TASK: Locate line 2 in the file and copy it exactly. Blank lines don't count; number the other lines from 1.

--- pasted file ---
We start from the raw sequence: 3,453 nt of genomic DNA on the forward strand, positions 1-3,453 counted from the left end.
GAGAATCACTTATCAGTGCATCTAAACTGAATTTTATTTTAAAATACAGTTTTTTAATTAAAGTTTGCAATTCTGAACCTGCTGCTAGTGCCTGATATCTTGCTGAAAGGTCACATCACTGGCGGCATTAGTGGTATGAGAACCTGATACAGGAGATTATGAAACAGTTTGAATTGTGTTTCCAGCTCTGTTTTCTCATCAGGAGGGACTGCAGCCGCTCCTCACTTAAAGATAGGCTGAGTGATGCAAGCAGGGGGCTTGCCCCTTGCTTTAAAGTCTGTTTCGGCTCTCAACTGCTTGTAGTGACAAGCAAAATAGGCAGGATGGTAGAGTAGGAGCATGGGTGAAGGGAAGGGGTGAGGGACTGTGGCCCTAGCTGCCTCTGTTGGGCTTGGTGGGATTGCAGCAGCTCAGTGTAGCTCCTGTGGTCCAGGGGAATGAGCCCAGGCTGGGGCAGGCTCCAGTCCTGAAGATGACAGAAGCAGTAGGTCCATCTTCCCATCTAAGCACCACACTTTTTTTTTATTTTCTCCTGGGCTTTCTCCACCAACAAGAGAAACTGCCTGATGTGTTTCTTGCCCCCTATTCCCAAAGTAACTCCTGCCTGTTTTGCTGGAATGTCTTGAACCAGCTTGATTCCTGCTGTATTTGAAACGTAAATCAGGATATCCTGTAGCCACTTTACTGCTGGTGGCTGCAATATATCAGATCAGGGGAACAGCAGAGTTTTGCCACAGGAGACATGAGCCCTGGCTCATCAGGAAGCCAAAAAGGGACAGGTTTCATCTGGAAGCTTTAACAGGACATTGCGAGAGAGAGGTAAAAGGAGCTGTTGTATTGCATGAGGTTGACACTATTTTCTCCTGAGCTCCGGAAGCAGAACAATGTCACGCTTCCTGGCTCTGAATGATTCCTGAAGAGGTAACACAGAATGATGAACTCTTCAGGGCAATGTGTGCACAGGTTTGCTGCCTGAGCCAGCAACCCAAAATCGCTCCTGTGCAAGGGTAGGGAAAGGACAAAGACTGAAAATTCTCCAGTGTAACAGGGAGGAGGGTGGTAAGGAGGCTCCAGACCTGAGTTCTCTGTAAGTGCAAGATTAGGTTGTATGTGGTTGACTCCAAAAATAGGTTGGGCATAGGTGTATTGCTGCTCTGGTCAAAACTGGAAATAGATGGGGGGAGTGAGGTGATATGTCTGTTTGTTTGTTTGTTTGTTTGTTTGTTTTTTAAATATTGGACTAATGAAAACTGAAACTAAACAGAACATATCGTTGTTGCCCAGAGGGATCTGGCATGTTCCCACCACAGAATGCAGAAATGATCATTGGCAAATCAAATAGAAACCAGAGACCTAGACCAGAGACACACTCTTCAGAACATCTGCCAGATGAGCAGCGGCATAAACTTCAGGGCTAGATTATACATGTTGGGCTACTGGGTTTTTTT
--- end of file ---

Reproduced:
GAGAATCACTTATCAGTGCATCTAAACTGAATTTTATTTTAAAATACAGTTTTTTAATTAAAGTTTGCAATTCTGAACCTGCTGCTAGTGCCTGATATCTTGCTGAAAGGTCACATCACTGGCGGCATTAGTGGTATGAGAACCTGATACAGGAGATTATGAAACAGTTTGAATTGTGTTTCCAGCTCTGTTTTCTCATCAGGAGGGACTGCAGCCGCTCCTCACTTAAAGATAGGCTGAGTGATGCAAGCAGGGGGCTTGCCCCTTGCTTTAAAGTCTGTTTCGGCTCTCAACTGCTTGTAGTGACAAGCAAAATAGGCAGGATGGTAGAGTAGGAGCATGGGTGAAGGGAAGGGGTGAGGGACTGTGGCCCTAGCTGCCTCTGTTGGGCTTGGTGGGATTGCAGCAGCTCAGTGTAGCTCCTGTGGTCCAGGGGAATGAGCCCAGGCTGGGGCAGGCTCCAGTCCTGAAGATGACAGAAGCAGTAGGTCCATCTTCCCATCTAAGCACCACACTTTTTTTTTATTTTCTCCTGGGCTTTCTCCACCAACAAGAGAAACTGCCTGATGTGTTTCTTGCCCCCTATTCCCAAAGTAACTCCTGCCTGTTTTGCTGGAATGTCTTGAACCAGCTTGATTCCTGCTGTATTTGAAACGTAAATCAGGATATCCTGTAGCCACTTTACTGCTGGTGGCTGCAATATATCAGATCAGGGGAACAGCAGAGTTTTGCCACAGGAGACATGAGCCCTGGCTCATCAGGAAGCCAAAAAGGGACAGGTTTCATCTGGAAGCTTTAACAGGACATTGCGAGAGAGAGGTAAAAGGAGCTGTTGTATTGCATGAGGTTGACACTATTTTCTCCTGAGCTCCGGAAGCAGAACAATGTCACGCTTCCTGGCTCTGAATGATTCCTGAAGAGGTAACACAGAATGATGAACTCTTCAGGGCAATGTGTGCACAGGTTTGCTGCCTGAGCCAGCAACCCAAAATCGCTCCTGTGCAAGGGTAGGGAAAGGACAAAGACTGAAAATTCTCCAGTGTAACAGGGAGGAGGGTGGTAAGGAGGCTCCAGACCTGAGTTCTCTGTAAGTGCAAGATTAGGTTGTATGTGGTTGACTCCAAAAATAGGTTGGGCATAGGTGTATTGCTGCTCTGGTCAAAACTGGAAATAGATGGGGGGAGTGAGGTGATATGTCTGTTTGTTTGTTTGTTTGTTTGTTTGTTTTTTAAATATTGGACTAATGAAAACTGAAACTAAACAGAACATATCGTTGTTGCCCAGAGGGATCTGGCATGTTCCCACCACAGAATGCAGAAATGATCATTGGCAAATCAAATAGAAACCAGAGACCTAGACCAGAGACACACTCTTCAGAACATCTGCCAGATGAGCAGCGGCATAAACTTCAGGGCTAGATTATACATGTTGGGCTACTGGGTTTTTTT